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We were drawn to Nour & Nour's article on visual perception by the front cover illustration of the Herdmann grid, whose illusory qualities remain unexplained.1 Their focus is on visual perception and how machine learning might shed light on the neuroscience of seeing, using an example of a Google-grown artificial neural network to identify bananas in a banana-free image by manipulating prior expectations. Pareidolic illusions and seeing things that are not actually there are as relevant to understanding clinical disease as they are to aesthetics and there is increasing interest in trying to dissect the mechanisms underlying this intriguing and complex phenomenon.
The legacy of Rorschach and his eponymous images live on in recent research revealing that it might be the detailed fractal geometry at the patterned edge which underlies the subjective response.2 Building other features into Rorschach-like computer generated images, such as right-left symmetry patterns, seems to stimulate face pareidolia through top-down processing.3 The predictive potential of a ‘pareidolia test’ is as tantalising as ink blot patterns would have been to early researchers. We now have the tools and technologies to explore this realm of visual distortion and deception which Rorschach could only have dreamed of possessing.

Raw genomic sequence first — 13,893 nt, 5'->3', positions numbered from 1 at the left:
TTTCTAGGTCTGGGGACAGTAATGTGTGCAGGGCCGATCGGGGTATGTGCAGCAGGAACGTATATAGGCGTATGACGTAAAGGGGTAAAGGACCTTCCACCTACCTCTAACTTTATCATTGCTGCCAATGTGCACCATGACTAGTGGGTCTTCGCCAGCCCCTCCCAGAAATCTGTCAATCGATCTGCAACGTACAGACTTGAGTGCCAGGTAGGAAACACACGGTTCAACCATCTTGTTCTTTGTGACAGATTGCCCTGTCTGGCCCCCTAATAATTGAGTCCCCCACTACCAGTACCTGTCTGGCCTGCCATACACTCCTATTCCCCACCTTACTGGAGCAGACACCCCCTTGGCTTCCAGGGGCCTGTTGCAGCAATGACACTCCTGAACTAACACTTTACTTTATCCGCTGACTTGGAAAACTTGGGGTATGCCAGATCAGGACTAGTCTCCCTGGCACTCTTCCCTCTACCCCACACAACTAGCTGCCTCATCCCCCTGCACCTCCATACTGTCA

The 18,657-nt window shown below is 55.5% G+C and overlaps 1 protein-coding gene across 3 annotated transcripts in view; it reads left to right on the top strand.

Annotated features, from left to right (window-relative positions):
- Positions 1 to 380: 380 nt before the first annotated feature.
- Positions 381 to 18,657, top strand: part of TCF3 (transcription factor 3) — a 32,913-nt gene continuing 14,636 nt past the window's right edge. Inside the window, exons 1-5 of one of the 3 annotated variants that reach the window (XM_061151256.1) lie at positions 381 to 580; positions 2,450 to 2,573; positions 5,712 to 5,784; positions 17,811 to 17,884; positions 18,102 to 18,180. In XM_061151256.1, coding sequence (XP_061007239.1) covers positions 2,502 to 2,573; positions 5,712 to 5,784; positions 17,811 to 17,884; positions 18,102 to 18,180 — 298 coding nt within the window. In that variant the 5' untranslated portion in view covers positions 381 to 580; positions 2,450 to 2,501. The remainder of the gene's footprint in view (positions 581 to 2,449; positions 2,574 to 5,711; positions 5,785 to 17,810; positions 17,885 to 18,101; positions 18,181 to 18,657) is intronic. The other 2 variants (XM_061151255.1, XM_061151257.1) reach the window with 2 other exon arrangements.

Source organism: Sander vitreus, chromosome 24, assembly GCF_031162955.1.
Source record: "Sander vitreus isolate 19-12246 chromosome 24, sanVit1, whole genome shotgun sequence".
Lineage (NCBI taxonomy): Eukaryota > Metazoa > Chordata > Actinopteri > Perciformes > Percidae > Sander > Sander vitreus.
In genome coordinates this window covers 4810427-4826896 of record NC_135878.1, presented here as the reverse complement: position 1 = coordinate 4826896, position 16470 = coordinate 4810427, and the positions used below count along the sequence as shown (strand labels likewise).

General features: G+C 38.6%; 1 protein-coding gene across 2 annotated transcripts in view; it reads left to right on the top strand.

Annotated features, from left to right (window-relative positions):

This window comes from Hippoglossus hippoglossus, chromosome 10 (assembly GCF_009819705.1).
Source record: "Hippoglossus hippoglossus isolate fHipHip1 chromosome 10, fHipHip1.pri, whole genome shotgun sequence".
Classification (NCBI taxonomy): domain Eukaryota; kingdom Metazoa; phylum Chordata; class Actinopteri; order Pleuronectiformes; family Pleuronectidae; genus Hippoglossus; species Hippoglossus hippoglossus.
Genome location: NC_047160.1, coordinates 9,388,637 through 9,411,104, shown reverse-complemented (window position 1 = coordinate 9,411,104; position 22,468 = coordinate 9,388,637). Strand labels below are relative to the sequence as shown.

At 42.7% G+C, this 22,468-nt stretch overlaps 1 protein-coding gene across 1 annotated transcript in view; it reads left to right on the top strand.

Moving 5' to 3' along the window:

Building algorithms informed by real-life data should allow machine learning and modelling to be refined and capable of revealing new insights into the rich range of the visual perception spectrum, from normal to abnormal. Advances in both image processing and computing, together with accessible crowd-sourced subjects, will prove to be a valuable public psychophysics network to explore other aspects of visual perception and pareidolia and may be the means to test the validity of recent reports that probing this aspect of perception might be used as an early diagnostic tool for dementia.4